Let’s think a little about our connection with God using Daniel as a lens to look through. Daniel and three companions had been carried off to Babylon under the rule of Nebuchadnezzar and forced into the king’s service. They had met the king’s selection requirements of been good-looking, blemish free, skilled in wisdom, lifelong learners and able to serve. Their slavery placed them in the king’s household where they would receive three years of language and cultural skills and food and royal wine. If you have to be a slave, it’s not a bad gig. Daniel, however didn’t want to “pollute” his body with the court’s rich food and wine, the text says, so he strikes a deal with the chief official so that he and his friends will be nourished with a diet of vegetables and water. After some negotiating, with promises that they would not become sickly and thin, they were allowed to eat just vegetables and drink water. As the story goes, this test lasted for 10 days, and after 10 days, they were found to be in better health than their counterparts. They were apparently better and fatter than everyone else and were skilled in every aspect of wisdom and literature.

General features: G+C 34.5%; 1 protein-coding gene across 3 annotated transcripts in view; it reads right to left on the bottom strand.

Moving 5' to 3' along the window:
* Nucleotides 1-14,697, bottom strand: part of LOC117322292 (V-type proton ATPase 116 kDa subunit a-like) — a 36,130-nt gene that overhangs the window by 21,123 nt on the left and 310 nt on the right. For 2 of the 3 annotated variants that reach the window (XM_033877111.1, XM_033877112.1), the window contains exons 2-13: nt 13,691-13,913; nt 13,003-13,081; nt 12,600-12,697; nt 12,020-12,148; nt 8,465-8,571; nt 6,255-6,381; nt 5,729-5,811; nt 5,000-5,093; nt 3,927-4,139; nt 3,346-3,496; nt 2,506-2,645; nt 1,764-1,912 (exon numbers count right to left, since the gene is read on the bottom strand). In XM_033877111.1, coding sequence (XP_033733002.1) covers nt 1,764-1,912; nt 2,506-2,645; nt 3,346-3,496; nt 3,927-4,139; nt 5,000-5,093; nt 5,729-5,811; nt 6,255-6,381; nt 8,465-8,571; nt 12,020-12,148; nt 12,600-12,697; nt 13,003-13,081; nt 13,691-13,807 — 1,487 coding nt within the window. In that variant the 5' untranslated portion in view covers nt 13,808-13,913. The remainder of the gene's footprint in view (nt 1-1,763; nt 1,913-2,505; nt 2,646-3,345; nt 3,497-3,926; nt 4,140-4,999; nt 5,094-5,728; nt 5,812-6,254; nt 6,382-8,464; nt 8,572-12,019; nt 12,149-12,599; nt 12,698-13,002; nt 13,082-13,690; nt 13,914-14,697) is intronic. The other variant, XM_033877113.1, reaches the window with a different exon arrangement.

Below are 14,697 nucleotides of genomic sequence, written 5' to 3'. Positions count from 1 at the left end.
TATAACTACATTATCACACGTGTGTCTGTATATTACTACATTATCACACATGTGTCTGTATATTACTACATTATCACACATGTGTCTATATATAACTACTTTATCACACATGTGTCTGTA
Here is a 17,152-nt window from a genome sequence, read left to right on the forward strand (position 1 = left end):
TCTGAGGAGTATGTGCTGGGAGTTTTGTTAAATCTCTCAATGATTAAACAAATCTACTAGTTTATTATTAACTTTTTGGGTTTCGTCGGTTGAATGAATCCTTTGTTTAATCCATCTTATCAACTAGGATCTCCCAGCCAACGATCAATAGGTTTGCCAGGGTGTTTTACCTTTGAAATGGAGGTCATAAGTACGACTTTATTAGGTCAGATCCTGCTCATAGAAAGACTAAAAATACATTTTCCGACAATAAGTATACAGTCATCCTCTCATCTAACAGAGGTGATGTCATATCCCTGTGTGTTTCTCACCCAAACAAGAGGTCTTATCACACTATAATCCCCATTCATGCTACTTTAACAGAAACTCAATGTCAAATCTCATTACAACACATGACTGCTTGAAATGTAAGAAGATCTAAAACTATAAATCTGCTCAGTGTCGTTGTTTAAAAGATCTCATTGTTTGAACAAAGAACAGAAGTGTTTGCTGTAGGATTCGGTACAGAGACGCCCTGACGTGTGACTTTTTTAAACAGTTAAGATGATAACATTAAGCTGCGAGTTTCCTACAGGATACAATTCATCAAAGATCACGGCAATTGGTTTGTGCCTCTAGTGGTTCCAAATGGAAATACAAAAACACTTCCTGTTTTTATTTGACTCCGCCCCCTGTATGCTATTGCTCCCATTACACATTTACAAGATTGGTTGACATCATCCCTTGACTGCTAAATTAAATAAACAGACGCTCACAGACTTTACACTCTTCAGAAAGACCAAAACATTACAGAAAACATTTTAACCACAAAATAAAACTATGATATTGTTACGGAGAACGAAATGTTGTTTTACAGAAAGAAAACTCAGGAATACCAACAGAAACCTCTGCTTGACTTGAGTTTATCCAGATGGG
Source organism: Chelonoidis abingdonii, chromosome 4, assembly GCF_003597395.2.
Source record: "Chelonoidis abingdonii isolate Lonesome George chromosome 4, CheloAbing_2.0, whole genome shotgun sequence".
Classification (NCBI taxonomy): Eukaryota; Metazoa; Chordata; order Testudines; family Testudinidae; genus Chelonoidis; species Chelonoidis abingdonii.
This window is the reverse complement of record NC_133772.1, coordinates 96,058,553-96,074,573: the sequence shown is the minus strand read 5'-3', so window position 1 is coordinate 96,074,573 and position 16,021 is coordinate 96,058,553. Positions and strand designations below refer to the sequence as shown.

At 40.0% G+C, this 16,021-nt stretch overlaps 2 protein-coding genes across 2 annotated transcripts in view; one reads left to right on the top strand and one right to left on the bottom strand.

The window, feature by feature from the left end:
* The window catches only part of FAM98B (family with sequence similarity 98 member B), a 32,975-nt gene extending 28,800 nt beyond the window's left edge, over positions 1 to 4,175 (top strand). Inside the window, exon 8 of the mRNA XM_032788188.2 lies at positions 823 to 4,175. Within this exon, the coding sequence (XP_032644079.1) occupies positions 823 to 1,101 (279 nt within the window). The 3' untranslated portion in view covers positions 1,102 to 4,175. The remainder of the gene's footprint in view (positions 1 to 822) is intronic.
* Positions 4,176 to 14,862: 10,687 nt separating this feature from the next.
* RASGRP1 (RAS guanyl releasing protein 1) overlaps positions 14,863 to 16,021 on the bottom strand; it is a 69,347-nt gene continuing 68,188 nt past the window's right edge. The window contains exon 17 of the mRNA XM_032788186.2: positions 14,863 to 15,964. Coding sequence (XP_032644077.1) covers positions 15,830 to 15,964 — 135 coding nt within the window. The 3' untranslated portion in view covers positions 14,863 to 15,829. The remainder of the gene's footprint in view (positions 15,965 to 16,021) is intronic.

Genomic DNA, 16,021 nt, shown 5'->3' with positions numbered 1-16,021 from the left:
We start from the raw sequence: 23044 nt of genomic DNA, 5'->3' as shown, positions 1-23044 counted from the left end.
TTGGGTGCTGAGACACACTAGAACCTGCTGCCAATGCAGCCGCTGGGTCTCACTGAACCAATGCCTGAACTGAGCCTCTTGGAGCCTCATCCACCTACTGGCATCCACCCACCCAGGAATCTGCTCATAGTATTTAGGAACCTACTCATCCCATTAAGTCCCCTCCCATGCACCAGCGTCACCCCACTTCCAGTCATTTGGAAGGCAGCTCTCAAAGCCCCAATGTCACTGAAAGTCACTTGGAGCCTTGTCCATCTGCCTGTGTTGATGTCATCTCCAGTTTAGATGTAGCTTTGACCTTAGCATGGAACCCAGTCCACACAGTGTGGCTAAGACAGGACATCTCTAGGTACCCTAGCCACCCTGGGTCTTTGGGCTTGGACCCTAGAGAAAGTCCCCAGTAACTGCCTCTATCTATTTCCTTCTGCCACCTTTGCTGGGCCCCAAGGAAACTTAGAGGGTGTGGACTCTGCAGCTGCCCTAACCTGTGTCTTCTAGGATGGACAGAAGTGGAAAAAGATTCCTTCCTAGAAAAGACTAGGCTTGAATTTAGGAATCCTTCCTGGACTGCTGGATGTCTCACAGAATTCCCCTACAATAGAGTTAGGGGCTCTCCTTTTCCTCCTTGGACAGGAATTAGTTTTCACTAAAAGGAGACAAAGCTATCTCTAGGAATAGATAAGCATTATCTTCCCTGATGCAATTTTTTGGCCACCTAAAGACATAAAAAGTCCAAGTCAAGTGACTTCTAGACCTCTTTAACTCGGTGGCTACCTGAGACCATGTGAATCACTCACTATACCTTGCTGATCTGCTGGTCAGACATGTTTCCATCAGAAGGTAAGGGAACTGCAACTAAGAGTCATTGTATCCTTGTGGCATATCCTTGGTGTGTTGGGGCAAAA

Why didn’t Daniel want to eat the king’s food? Was he trying to keep kosher as a Jew? Perhaps. Though we have no idea what sort of food was being served. Was he unwilling to eat food that was offered to idols? That is another possibility, though it is also probable that his vegetables were blessed by other gods. Is this a proof text for a Vegan diet? Could be! We are all supposed to eat 10 servings of fruits and vegetables a day according to current guidelines to remain healthy. My guess is that Daniel’s choice to eat the diet that he wanted to eat was because of his connection to and deep faith in God. Verse 9 says that God was involved with this decision. By eating vegetables and water, Daniel was actively and peacefully resisting his captors. He was claiming one little part of self-determination. He was standing against the dominant culture.